THE STATE OF SOUTH CAROLINA
In The Supreme Court
Renaissance Enterprises, Inc., a South Carolina Corporation, Petitioner,
Ocean Resorts, Inc., a South Carolina Corporation, Respondent.
ON WRIT OF CERTIORARI TO THE COURT OF
Appeal From Horry County
John L. Breeden, Jr., Master in Equity
Opinion No. 24904
Heard December 2, 1998 - Filed February 22, 1999
Dirk J. Derrick, of Conway, for petitioner.
Craig A. Snook, of Leiter & Snook, of Myrtle Beach, for respondent.
MOORE, A.J.: This case is before us to review the Court of
Appeals' decision1 holding that the deposit of money into court as provided
in Rule 67, SCRCP, stops the accrual of interest pursuant to the contract
between the parties. We reverse.
Petitioner (Broker) and respondent (Management Company) entered
a contract whereby Broker would procure guests for Management
Company's facilities in exchange for a 10% commission. The contract
further provided that any commission not paid when due would accrue
interest at the rate of 1.5% per month compounded monthly. When
Management Company failed to pay commissions due, Broker submitted
its claim to arbitration as required under the contract. On December 6,
1989, the arbitrators awarded Broker a total of $69,566 including interest
under the contract. This award was affirmed.2
Broker subsequently commenced supplementary proceedings to collect
on its judgment. In the course of these proceedings, the master held the
contractual rate of interest of 1.5% per month compounded monthly
applied to the judgment and that Management Company's payment of
money into court3 did not stop the accrual of interest.
Management Company appealed. The Court of Appeals reversed in
part holding the payment of money into court stopped the accrual of
interest pursuant to the contract. This is the only issue before us.
Does the payment of money into court stop the accrual of
interest where the contract provides for interest to be paid on
amounts past due?
Management Company deposited money into court pursuant to Rule
2 310 S.C. 395, 426 S.E.2d 821 (Ct. App. 1992).
3 Management Company deposited funds by permission of the court on
September 29, 1994.
67, SCRCP, which provides in pertinent part:
In an action in which any part of the relief sought is a
judgment for a sum of money . . . a party, upon notice to every
other party, and by leave of court, may deposit with the court
all or part of the sum . . . .
In Russo v. Sutton, 317 S.C. 441, 454 S.E.2d 895 (1995), we held a
judgment debtor's deposit of funds into court pursuant to Rule 67 pending
his own appeal stops the accrual of interest on the judgment. See also
Small v. Pioneer Machinery, Inc., 330 S.C. 62, 496 S.E.2d 884 (Ct. App.
1998). The rationale was that "such a rule encourages the debtor to pay
the judgment and assures the judgment creditor the funds will be
available." 317 S.C. at 442, 454 S.E.2d at 896.
The Court of Appeals found it was a "logical extension" of Russo to
hold the deposit of money into court pursuant to Rule 67 during the
pendency of supplemental proceedings stops the accrual of interest.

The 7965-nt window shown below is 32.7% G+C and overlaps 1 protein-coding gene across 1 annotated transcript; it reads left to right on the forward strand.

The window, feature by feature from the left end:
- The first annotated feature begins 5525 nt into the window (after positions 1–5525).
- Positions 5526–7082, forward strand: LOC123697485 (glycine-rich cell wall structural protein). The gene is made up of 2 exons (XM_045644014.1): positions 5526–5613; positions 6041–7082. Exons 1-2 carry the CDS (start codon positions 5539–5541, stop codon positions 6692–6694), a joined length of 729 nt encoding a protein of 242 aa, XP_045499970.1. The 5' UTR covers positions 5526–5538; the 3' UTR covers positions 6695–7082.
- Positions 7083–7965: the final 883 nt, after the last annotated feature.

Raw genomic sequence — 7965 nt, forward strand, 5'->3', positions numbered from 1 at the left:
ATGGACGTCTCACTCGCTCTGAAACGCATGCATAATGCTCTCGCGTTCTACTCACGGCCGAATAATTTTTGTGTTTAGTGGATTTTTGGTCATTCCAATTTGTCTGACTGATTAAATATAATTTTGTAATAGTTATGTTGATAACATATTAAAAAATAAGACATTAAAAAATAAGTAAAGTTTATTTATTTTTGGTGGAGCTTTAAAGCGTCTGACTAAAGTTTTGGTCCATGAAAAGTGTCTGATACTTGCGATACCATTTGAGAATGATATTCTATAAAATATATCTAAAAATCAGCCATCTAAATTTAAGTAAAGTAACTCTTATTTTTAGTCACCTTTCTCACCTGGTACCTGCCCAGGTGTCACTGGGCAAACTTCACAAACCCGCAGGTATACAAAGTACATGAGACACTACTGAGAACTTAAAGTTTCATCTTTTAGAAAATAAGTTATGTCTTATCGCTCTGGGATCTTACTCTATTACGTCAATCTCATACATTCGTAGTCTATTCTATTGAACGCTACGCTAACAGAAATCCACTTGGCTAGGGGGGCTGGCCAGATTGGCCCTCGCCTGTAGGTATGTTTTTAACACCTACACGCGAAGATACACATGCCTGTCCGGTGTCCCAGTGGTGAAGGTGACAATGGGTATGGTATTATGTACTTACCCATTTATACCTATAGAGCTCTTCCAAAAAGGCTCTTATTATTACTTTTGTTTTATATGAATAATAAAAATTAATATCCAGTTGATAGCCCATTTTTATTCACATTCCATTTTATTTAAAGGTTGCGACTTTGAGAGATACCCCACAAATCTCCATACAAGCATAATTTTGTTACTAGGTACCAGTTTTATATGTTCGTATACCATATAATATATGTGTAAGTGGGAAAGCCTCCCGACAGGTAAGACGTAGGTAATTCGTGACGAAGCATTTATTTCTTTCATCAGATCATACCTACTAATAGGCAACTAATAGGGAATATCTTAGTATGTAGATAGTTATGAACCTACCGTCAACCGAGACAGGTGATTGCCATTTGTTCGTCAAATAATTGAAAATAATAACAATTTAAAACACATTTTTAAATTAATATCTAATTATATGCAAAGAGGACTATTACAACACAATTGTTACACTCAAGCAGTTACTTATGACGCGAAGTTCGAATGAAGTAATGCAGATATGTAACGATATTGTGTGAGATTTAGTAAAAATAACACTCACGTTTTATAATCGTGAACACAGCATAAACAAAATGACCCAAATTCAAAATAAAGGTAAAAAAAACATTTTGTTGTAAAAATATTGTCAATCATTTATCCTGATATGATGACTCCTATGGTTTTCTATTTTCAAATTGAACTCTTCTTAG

Further, it rejected Broker's contention that the contractual provision for
interest on past due monies abrogated the effect of a deposit into court
pursuant to Rule 67. Broker argues this was error. We agree.
In Turner Coleman, Inc. v. Ohio Constr. & Eng. Co., 272 S.C. 289,
251 S.E.2d 738 (1979), we held contractual interest rates prevailed over
statutory post-judgment interest rates because there was nothing in the
statute providing for post-judgment interest rates4 to override the intent of
the parties expressed in their contract regarding the appropriate interest
rate. Accordingly, we concluded the post-judgment statutory rate applied
only where there was no contractual interest rate; where the contract
provided a rate of interest, that rate would apply to a judgment entered
on the contract.
Similarly, there is nothing in Rule 67 indicating a deposit into court
will affect the parties' contract regarding interest. Although Turner
Coleman involved interest rates, the principal is analogous in this case
where the contract provides for the accrual of interest without providing
accrual will stop before actual payment.
Further, Rule 67 is substantially the same as the federal rule
allowing a deposit into court. See Rule 67, Fed.R.Civ.P. Federal courts
have uniformly held that Rule 67 "cannot be used as a means of altering
the contractual relationships and legal duties of the parties." LTV Corp.
v. Gulf States Steel, Inc., 969 F.2d 1050, 1063 (D.C. Cir. 1992); In re:
Dept. of Energy_ Stripper Well Exemption Litigation, 124 F.R.D. 217, 218-
19 (D. Kan. 1989); Prudential Ins. Co. v. BMC Indus., 630 F. Supp. 1298,
1300 (S.D.N.Y. 1986). Stopping the contractual accrual of interest would
in effect substitute the interest rate of the court's deposit account for that
provided by contract which the court has no authority to do. LTV Corp. v.
Gulf States Steel, Inc., supra.
In conclusion, a deposit into court pursuant to Rule 67 does not stop
the accrual of interest provided by contract. This holding of the Court of
FINNEY, C.J., TOAL, WALLER, and BURNETT, JJ., concur.